Check If You Are On a Touch Enabled Device

by kirupa   |   23 September 2013

Today's world is more complicated. It is annoyingly filled with input methods that go beyond a mouse and keyboard. You have to deal with iPhones, iPads, tablets, phablets (tablones?), hybrids, and so on that revolve around touch or support touch as a primary input method. There will be times when you need to know in your HTML document whether you are on a device that is touch friendly. In this short article, you will learn how to add a few lines of JavaScript to easily handle such times.

Take a look at the following example:

If you are viewing this page on a device that supports touch, you will see a "Touch is supported!" message. If you are on a device that doesn't support touch, you will see a message that says "No touching!" (Obligatory clip from Arrested Development here.)

In the following sections, you'll learn how to perform this check and how it all works the way it does.

Onwards!

Checking for Touch

First, let's just look at the code you need to check if you are on touch enabled device. The code looks as follows:

function isTouchSupported() {
	var msTouchEnabled = window.navigator.msMaxTouchPoints;
	var generalTouchEnabled = "ontouchstart" in document.createElement("div");

	if (msTouchEnabled || generalTouchEnabled) {
		return true;
	}
	return false;
}

To use the isTouchSupported function, simply call it:

isTouchSupported()

This function returns a true if you are on a device that supports touch. This function returns a false if you are a on a device that doesn't support touch. Pretty straightforward!

The Code Explained

In the previous section, you saw the code and how to use it. In this section, let's quickly look at how the code works. There are two things that are at play here. Thing number one is how to detect whether you are on a touch device on Microsoft's Internet Explorer 10. Thing number two is how to detect whether you are on a touch device on Chrome/Safari, Firefox, Opera, and newer versions of Internet Explorer.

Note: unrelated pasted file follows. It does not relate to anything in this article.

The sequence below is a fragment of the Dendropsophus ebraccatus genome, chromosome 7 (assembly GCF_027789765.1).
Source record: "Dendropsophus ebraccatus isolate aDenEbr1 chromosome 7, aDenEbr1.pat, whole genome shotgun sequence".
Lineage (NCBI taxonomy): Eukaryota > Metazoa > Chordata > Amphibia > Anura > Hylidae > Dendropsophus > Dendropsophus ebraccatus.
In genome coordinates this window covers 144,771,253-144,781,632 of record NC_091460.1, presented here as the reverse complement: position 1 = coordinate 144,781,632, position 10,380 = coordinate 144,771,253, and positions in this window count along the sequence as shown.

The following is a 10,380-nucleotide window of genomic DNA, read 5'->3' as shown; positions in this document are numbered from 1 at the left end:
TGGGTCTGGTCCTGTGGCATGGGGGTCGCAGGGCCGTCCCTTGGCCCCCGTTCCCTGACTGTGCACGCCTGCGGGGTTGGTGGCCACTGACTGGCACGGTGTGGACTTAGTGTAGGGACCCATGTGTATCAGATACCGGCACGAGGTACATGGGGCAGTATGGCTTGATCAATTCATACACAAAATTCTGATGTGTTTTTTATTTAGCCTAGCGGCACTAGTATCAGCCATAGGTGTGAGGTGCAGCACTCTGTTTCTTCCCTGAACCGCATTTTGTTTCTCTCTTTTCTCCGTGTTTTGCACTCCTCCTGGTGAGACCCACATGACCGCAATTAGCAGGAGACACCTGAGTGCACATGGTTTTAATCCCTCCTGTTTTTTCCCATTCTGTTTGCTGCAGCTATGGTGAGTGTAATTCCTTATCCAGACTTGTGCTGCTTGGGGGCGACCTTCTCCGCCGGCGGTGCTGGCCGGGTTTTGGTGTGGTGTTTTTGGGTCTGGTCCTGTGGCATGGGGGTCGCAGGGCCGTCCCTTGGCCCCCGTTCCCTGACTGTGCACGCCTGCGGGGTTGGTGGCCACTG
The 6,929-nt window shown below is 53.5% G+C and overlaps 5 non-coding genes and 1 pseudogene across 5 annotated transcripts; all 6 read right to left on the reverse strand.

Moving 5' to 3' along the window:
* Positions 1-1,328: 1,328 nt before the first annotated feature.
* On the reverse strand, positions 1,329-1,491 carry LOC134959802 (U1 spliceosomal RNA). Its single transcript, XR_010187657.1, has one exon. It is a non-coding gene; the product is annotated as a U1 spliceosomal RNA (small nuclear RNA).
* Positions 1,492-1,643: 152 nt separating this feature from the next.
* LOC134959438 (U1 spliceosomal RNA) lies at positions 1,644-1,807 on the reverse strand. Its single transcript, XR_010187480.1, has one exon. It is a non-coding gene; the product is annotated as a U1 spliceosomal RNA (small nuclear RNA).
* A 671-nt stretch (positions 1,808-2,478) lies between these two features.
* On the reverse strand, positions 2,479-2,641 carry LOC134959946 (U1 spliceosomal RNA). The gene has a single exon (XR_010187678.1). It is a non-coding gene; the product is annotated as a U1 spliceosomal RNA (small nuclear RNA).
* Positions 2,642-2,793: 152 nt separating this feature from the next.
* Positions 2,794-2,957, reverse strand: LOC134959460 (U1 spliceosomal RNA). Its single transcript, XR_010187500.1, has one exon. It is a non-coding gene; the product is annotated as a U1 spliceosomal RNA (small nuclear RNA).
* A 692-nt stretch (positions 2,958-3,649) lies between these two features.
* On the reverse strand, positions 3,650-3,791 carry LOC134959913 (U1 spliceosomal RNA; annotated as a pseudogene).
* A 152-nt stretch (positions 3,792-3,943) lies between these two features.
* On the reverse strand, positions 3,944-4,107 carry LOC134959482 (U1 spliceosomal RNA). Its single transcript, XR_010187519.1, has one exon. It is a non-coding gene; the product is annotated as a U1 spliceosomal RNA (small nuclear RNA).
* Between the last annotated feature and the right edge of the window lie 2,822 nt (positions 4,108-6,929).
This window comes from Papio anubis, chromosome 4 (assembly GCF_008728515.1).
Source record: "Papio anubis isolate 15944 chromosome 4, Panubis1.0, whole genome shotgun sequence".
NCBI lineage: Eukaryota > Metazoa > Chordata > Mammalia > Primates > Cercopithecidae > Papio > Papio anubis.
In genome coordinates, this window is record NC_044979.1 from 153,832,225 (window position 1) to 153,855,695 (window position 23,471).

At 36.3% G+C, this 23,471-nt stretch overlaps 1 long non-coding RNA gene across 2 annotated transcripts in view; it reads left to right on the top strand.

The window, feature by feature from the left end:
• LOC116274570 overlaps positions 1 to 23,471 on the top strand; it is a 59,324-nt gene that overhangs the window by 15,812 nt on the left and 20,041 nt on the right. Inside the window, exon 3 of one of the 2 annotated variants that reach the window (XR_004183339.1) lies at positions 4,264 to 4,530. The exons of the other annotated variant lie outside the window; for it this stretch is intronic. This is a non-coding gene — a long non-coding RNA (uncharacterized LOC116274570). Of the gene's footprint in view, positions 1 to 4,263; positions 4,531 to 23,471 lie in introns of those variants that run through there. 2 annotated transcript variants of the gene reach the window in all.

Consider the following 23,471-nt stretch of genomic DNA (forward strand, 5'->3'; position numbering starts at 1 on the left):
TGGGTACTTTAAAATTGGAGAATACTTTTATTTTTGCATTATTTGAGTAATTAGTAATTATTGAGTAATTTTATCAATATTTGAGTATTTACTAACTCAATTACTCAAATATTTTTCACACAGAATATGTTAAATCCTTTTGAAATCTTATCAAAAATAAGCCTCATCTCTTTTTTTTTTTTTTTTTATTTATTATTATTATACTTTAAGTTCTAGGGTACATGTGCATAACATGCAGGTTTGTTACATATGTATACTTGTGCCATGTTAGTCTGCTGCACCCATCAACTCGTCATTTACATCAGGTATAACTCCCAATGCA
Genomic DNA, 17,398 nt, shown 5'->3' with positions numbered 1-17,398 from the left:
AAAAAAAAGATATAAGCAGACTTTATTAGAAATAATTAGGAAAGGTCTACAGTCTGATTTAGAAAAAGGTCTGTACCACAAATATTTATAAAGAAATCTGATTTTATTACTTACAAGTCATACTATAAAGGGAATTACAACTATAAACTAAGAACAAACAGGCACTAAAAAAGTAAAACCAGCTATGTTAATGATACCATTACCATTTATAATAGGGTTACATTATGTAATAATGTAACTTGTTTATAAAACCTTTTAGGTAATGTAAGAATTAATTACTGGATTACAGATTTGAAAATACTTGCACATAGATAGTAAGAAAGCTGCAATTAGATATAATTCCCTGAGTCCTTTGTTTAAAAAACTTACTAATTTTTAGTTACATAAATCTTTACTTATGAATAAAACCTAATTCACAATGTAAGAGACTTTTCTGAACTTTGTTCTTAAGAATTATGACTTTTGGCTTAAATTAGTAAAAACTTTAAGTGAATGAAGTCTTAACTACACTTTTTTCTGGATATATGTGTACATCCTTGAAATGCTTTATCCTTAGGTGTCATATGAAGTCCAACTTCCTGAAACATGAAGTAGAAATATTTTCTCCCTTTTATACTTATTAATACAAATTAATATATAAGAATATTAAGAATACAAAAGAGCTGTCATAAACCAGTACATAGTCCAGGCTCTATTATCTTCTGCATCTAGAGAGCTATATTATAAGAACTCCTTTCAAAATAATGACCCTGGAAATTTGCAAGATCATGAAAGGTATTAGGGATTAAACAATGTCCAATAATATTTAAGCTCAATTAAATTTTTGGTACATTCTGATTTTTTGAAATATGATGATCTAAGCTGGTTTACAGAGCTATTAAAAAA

These two things are handled by the following highlighted lines:

function isTouchSupported() {
	var msTouchEnabled = window.navigator.msMaxTouchPoints;
	var generalTouchEnabled = "ontouchstart" in document.createElement("div");

	if (msTouchEnabled || generalTouchEnabled) {
		return true;
	}
	return false;
}

For Internet Explorer, the msTouchEnabled variable stores the value returned window.navigator.msMaxTouchPoints property. If you are on a touch enabled device, this property returns a value of at least a 1. For the other browsers, you have the generalTouchEnabled variable:

var generalTouchEnabled = "ontouchstart" in document.createElement("div");

This variable's value is either a true or false. The way I determine that is by creating a div element on the fly and seeing whether the ontouchstart event exists on that element.

Now, if you are on a touch enabled device and running on a reasonably new browser, the msTouchEnabled or generalTouchEnabled properties will return a true. With that knowledge, you can see how the following if statement will return a true for a touch enabled device and a false if you are on a non-touch enabled device:

if (msTouchEnabled || generalTouchEnabled) {
	return true;
}
return false;

And with that, you have learned not only how to check for a touch enabled device but also how that check actually works.

Conclusion

Just because you can check if you are on a touch enabled device and do something different doesn't mean you always should. In general, you want to ensure your content works well on both touch as well as non-touch devices. With the prevalence of hybrid devices that support both touch as well as the mouse, it is hard to guess which input method your users will want to use. Given that uncertainty, you should use this check to enhance the default mouse focused experience as opposed to detracting from it or doing something optimized for touch.

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Getting Help

If you have questions, need some assistance on this topic, or just want to chat - post in the comments below or drop by our friendly forums (where you have a lot more formatting options) and post your question. There are a lot of knowledgeable and witty people who would be happy to help you out. Plus, we have a large collection of smileys you can use

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If you didn't like it, I always like to hear how I can do better next time. Please feel free to contact me directly at kirupa[at]kirupa.com.

Cheers!

Kirupa Chinnathambi

 

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